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    • Chinese Vegetables Illustrated
      While there have been other Chinese vegetable topics in the past few of them were illustrated And some which were have lost those images in various "upgrades".
      What I plan to do is photograph every vegetable I see and say what it is, if I know. However, this is a formidable task so it'll take time. The problem is that so many vegetables go under many different Chinese names and English names adopted from one or other Chinese language, too. For example, I know four different words for 'potato' and know there are more. And there are multiple regional preference in nomenclature. Most of what you will see will be vegetables from supermarkets where I can see the Chinese labelling. In "farmer's" or wet markets, there is no labelling and although, If I don't recognise something and ask, different traders will have different names for the same vegetable. Many a time I've been supplied a name, but been able to find any reference to it from Mr Google or his Chinese counterparts. Or if I find the Chinese, can't find a translation.
      Also, there is the problem that most of the names which are used in the English speaking countries have, for historical reasons, been adopted from Cantonese, whereas 90% of Chinese speak Mandarin (普通话 pǔ tōng huà). But I will do my best to supply as many alternative names as I can find. I shall also attempt to give Chinese names in simplified Chinese characters as used throughout mainland China and then in  traditional Chinese characters,  now mainly only used in Hong Kong, Taiwan and among much of the Chinese diaspora. If I only give one version, that means they are the same in Simp and Trad.
      I'll try to do at least one a day. Until I collapse under the weight of vegetation.
      Please, if you know any other names for any of these, chip in. Also please point out any errors of mine.
      I'll start with bok choy/choy. This is and alternatives such as  pak choi or pok choi are Anglised attempts at the Cantonese pronunciation of the Mandarin! However in Cantonese it is more often 紹菜; Jyutping: siu6 coi3. In Chinese it is 白菜. Mandarin Pinyin 'bái cài'. This literally means 'white vegetable' but really just means 'cabbage' and of course there are many forms of cabbage. Merely asking for bái cài in many a Chinese store or restaurant will be met with blank stares and requests to clarify.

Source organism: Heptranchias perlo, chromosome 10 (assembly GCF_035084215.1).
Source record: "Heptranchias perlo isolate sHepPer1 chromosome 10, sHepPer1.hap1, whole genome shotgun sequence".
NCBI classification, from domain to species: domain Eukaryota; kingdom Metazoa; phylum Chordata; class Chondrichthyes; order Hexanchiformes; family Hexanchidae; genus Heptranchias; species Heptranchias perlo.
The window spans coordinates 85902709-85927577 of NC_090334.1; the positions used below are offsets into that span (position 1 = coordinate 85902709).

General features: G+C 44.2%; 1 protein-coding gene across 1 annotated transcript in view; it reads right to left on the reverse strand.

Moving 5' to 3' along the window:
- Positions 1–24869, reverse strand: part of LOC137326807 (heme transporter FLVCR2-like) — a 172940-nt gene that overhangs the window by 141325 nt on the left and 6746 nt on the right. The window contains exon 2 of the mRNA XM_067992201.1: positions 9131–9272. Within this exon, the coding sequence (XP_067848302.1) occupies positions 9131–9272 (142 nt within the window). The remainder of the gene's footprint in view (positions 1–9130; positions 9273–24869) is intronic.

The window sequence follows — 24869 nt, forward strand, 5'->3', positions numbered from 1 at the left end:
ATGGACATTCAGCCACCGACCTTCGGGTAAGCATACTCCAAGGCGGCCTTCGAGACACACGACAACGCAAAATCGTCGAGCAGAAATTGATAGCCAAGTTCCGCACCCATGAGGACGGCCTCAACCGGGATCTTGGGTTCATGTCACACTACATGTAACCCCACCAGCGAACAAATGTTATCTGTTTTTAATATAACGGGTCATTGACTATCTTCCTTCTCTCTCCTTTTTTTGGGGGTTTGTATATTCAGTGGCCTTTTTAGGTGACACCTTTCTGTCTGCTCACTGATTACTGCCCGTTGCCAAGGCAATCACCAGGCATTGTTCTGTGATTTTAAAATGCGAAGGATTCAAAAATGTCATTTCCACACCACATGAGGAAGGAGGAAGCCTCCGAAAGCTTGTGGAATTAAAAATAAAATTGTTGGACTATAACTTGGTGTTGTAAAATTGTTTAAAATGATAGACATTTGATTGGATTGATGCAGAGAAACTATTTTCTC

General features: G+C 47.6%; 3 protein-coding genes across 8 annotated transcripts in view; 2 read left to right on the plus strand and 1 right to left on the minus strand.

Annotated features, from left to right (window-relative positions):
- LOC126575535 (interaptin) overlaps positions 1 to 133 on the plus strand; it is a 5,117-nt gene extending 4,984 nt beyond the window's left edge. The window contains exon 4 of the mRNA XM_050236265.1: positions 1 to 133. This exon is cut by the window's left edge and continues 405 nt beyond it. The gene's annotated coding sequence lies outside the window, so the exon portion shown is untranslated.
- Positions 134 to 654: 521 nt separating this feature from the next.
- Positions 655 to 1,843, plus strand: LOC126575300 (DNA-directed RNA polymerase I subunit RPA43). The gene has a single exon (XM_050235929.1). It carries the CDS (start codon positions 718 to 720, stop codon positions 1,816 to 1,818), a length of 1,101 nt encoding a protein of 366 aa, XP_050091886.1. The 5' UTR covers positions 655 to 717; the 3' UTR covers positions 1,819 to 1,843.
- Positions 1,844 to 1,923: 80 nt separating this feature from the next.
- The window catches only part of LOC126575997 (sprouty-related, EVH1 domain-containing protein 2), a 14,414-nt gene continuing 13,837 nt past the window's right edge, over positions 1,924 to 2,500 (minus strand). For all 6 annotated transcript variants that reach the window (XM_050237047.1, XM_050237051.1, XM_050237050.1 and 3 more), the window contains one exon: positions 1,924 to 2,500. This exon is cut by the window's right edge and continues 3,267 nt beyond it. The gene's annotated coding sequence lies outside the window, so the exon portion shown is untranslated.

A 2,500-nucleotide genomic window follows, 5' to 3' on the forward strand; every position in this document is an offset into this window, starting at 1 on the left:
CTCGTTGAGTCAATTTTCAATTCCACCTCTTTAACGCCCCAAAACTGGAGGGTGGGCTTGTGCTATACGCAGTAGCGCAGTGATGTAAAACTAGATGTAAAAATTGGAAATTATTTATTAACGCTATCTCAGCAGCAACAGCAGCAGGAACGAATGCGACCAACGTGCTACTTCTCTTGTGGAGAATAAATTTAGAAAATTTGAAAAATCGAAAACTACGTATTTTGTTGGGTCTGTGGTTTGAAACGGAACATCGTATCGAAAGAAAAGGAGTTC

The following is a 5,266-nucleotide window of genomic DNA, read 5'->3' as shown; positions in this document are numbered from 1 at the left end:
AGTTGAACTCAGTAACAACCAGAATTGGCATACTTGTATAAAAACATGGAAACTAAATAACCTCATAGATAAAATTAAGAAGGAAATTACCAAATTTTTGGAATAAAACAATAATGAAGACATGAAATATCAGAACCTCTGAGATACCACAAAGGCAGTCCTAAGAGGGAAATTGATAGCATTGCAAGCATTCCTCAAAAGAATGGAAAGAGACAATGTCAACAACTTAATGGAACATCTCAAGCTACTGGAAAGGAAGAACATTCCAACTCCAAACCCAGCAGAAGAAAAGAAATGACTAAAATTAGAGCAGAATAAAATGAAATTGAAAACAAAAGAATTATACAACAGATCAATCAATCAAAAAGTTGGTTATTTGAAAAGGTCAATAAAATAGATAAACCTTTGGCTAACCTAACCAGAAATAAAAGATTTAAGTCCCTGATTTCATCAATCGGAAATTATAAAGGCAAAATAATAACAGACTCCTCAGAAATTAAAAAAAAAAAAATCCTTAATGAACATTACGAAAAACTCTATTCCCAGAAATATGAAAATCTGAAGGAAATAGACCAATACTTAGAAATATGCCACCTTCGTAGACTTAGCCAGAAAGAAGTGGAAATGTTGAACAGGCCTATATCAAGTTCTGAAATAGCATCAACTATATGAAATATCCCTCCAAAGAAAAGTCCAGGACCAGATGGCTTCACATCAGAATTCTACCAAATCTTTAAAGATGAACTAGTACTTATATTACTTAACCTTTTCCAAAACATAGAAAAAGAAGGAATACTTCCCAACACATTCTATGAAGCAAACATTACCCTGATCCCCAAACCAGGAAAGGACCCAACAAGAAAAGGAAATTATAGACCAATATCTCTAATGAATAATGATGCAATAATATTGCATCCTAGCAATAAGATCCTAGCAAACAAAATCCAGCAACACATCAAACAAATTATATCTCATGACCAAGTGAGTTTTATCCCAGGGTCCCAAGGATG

So, here we go.

      Brassica rapa subsp. pekinensis
      This is what you may be served if you just ask for baicai Or maybe not. In much of China it is 大白菜 dà bái cài meaning 'big baicai'. In English, usually known as Napa cabbage, Chinese cabbage, celery cabbage, Chinese leaf, etc.  In Chinese, alternative names include 结球白菜 / 結球白菜 ( jié qiú bái cài ), literally knotted ball cabbage, but there are many more. 
      more soon
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      • 30 replies
    • Post in The Hot Sauce Topic
      I tried some Cholula Chipotle hot sauce at a local Mexican place and it was a nice blend of sweet and not too much heat. I'm not into super hot sauce, it was just a nice little extra flavor on some chips/guac. Bought a bottle at the local supermarket.
    • Fruit
      Tutti Frutti. Feeling fruity?

      (I have searched and, to my surprise, can find no dedicated fruit topic. I know the search here is deeply flawed, so I could be wrong. Also I couldn't actually find a suitable topic category to put this in. None of the topic descriptions match.)
      I'm just wondering what fresh fruit you have access to now. We all live in widely scattered places and climates, so I'll wager there are big differences.

      This is what I have right now.

      Bananas - available year round. Those are Cavendish bananas, but we get different varieties, too.
      Longan (龙眼 lóng yǎn; literally "dragon's eyes"). I'm surprised to see these now. They are usually midsummer fruits, but then the weather has been unusually warm (not that global warming exists, oh no! All a Chinese plot.)
      Loquat (枇杷 pí pa). Right time for them.
      Strawberries (草莓 cǎo méi; literally "grass berries"). It has always confused me, but Christmas onwards is strawberry season in China. Back in England always summer.

      I also have loads of apples.

      What you got?

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      • 224 replies
    • Post in What Are You Cooking Sous Vide Today? (Part 3)
      Rib eye roast, preseared and 8h @ 131F. Finished for 5 min in a hot convection oven at full blast ...
      I was very surprised by the little amount of osmazome produced. It made for a very nice pan sauce with a bit of Philadelphia added. The beef was quite tender; next iteration will see only 6h.
      Other than that, I liked it - will make my regular rotation for this cut.
        • Delicious
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    • Post in Your Daily Sweets: What Are You Making and Baking? (2017 – )
      I’ve been on a bit of a jag the past two weeks. 
      Too many macarons (dark chocolate, pistachio and cherry, lime, spumoni, s’mores, and plain pistachio):

      Lemon cake with lemon buttercream, filled with lemon curd and topped with candied Meyer lemon slices for my 9-year old’s birthday:

      Pear frangipane tartlets from pears we grew:

      Homemade Oreos:
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